The next sets of elements are the panca karmendriyas, the organs of locomotion, which correspond to how we physically move, digest, and change in the physical world, and the panca jnanendriyas, the organs of perception or cognition, which correspond to our sense organs themselves.  Our movement in and perception of the world bridges the physical elements, the perceptability of the physical world, and ourselves as physical beings, beings who move in the physical world, and beings who perceive the physical world.  All of this, I think of as needing space or residing in space.  As I consciously think of space giving a place for the world, my movement in it, and my perception of it, I become more conscious of consciousness.  The physical practice of “opening to grace” and experiencing the element akasha makes possible for me in my practice knowing or experiencing a greater consciousness.

To start discovering your own understanding of akasha, try this meditation:  listen to the sounds beyond the room without trying to analyze or change them.  Appreciate how far in space your senses and consciousness can be.  Then bring your attention into the room and hear the sounds in the room.  Then open your ears to the sounds within you — your heart beat, your breath.  Then open to all the sounds (don’t try to change or analyze them), both those physically far away and those within your own body, and be aware of them as all residing within your own consciousness.  Appreciate that your consciousness is as spacious as the world around you and within you.  Rest in the space of consciousness.

See whether spending a few minutes using this meditation technique helps you when your day has gotten too busy with work, errands, family or other demands.  I find it very helpful.

Share

A Patch of Sunlight

This morning when I went for silent worship, I was in a seat that was in a delicious, warm patch of sunlight.  Like a cat in such a spot, I was perfectly content to be still and completely happy.  It is good, sometimes, to have stillness come easily, especially if it has been a challenge in recent days.

When my students ask me about starting a home practice, I suggest that they start with their favorite poses.  If we start with what is challenging or what we like least or what we think we need to do because we think it will be good for us, it is easy to get frustrated or to find something else to do.  Better to start with what is easeful and inviting and then work in the challenging aspects then not to practice at all.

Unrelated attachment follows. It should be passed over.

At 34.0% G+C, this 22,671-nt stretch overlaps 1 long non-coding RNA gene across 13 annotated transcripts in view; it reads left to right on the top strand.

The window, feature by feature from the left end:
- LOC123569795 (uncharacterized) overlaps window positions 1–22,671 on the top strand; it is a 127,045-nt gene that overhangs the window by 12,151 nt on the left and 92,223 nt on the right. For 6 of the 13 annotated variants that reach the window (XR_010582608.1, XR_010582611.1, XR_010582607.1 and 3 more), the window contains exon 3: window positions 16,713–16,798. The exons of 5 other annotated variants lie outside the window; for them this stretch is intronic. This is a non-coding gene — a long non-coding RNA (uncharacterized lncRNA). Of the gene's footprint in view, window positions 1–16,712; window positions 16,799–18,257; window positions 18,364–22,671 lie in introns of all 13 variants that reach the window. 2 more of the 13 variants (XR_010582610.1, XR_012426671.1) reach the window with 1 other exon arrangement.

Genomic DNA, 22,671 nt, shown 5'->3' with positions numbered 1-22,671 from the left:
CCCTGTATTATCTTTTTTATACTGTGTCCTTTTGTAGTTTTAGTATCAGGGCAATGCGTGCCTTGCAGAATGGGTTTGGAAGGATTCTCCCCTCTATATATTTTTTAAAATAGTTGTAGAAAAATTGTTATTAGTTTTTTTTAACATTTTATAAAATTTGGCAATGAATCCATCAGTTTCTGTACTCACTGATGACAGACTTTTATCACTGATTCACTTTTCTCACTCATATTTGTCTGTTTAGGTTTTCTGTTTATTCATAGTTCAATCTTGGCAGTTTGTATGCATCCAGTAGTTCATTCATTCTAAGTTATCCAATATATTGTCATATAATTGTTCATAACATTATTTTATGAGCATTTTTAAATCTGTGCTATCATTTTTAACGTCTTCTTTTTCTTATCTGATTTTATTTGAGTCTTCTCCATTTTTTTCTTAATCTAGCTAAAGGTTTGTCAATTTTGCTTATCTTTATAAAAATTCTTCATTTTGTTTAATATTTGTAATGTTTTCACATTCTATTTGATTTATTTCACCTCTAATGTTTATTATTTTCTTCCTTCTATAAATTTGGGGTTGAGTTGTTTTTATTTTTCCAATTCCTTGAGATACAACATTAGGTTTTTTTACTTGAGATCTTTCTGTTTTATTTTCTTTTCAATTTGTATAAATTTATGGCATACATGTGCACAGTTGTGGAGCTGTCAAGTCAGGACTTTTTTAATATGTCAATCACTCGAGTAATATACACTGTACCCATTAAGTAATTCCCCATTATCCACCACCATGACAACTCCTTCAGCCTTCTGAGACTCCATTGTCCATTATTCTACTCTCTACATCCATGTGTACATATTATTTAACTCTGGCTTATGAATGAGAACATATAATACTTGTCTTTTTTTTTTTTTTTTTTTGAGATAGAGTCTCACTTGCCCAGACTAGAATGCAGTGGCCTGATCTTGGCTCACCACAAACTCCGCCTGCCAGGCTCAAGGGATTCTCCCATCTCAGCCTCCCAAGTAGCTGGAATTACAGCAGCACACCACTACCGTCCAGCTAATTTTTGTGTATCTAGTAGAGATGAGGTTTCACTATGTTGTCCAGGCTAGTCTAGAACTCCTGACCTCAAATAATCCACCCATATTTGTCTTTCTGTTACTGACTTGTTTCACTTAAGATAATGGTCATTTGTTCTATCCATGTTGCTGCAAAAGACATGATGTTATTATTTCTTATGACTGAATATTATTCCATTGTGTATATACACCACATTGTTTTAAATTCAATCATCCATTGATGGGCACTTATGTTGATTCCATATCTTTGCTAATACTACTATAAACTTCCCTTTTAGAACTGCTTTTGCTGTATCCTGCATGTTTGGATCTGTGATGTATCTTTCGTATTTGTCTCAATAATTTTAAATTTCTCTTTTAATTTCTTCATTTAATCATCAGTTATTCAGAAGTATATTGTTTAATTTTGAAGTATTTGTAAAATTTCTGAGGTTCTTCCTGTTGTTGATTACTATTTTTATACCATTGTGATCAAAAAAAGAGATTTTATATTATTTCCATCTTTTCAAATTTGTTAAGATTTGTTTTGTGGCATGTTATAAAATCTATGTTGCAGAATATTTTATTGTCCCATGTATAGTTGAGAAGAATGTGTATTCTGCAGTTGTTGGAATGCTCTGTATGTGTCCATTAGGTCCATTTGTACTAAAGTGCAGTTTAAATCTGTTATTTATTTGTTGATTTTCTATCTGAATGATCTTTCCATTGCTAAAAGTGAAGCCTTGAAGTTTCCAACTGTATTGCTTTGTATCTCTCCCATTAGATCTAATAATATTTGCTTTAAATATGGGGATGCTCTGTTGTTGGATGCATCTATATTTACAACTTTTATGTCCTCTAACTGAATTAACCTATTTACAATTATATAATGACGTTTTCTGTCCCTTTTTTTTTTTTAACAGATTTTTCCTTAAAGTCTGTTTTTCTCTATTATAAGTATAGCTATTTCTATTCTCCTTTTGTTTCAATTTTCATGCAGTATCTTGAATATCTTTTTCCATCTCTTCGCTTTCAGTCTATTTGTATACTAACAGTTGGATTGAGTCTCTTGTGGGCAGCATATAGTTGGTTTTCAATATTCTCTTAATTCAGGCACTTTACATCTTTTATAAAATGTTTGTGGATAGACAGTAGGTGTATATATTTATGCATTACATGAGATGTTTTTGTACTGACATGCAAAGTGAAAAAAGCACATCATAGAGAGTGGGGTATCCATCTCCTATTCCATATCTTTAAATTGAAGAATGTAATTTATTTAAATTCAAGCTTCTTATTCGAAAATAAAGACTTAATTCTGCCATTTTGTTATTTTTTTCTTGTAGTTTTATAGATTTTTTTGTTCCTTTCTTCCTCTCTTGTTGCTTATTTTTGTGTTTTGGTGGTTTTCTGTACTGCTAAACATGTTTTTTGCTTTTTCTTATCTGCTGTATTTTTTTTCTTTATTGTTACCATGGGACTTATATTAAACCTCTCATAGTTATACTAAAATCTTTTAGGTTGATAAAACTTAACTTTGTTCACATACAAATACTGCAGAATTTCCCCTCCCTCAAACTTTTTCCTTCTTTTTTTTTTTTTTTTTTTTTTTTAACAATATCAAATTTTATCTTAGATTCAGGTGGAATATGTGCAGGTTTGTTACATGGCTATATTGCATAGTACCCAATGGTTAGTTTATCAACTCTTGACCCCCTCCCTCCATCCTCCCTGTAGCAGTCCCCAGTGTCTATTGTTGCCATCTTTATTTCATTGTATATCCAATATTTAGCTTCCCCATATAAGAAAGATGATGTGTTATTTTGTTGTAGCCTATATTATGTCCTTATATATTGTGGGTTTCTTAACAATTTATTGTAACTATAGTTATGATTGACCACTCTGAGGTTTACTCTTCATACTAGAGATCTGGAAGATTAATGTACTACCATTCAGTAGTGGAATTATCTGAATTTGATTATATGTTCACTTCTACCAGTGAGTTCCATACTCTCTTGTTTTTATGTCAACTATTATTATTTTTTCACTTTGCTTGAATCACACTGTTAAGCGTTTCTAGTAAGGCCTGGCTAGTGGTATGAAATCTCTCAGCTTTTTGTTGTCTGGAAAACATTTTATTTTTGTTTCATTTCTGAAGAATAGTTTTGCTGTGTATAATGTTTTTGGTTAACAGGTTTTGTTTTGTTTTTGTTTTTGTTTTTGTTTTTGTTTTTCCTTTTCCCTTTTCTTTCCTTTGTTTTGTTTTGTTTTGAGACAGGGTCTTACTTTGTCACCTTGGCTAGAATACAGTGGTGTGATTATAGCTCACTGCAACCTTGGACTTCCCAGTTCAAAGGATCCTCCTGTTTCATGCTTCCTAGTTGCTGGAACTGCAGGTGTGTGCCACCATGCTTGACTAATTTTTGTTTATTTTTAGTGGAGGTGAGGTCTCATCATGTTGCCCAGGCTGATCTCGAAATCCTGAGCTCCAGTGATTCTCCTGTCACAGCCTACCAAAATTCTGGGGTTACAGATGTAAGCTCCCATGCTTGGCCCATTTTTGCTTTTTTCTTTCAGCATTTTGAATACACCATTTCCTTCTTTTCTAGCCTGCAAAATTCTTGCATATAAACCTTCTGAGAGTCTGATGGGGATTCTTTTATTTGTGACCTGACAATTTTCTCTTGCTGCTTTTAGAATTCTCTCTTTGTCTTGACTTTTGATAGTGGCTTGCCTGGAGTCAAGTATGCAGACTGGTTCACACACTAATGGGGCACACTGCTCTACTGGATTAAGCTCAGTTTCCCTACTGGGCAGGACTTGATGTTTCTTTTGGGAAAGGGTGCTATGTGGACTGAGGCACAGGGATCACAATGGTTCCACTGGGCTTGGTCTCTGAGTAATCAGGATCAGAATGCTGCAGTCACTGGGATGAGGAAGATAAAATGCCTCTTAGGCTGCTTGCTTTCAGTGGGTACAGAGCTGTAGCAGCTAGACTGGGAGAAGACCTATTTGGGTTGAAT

Share

Intention

When I came out of my afternoon asana practice and meditation, I picked up the John Friend Teacher Training Manual to look up one of my favorite passages.  In describing the “attitude” that brings us to our deepest practice, John Friend writes that there are two reasons to practice yoga:  “1.  Co-create in the art of life.  2.  Realize and awaken to our divine nature.”  John Friend, Anusara Yoga Teacher Training Manual (9th Ed., Anusara Press 2006).  He explains that sometimes we come to our mat because we are happy and we want to celebrate.  Other times, we are sad or confused and we want to remember our essentially divine, blissful nature.  This particular teaching has continues to resonate for me.  I find great comfort in it because it recognizes that we do forget; we will not always act perfectly.  All life, though, is part of our practice, and we can keep trying to co-create and remember the light in all beings in our daily lifes just as we keep can coming to the mat.

Share

Agni (the fire element)

Agni or fire is the third of the mahabhutas. Fire does not just give us warmth and light.  It also transforms.  Just think of what happens to the humble ingredients of flour, water, yeast, and salt when they are baked. When working with agni in our asana practice, using the Anusara principles of alignment, I have drawn on the intersection of pelvic loop and kidney loop (which together create the action of uddiyana bandha, using these principles as I understand them to activate and strengthen my core.

One of the niyamas of Patanjali’s eight-fold path is tapas, which means heat or austerity.  We are exhorted to bring fire or fervor to our practice to experience bliss, to know true consciousness.

Fire without balance, without a sense of detachment or surrender, though, will burn us up.  We must be careful how we work with agni as the element.

Note:  Agni is also the name of the god of fire.  Not only do we need to be careful how we draw on the fire element — this town’s culture places perhaps too much value on “fire in the belly,” but we should be wary of how we invoke the gods:  India’s nuclear missile program is named “Agni.” Of that invocation of the gods and of fire, I am afraid.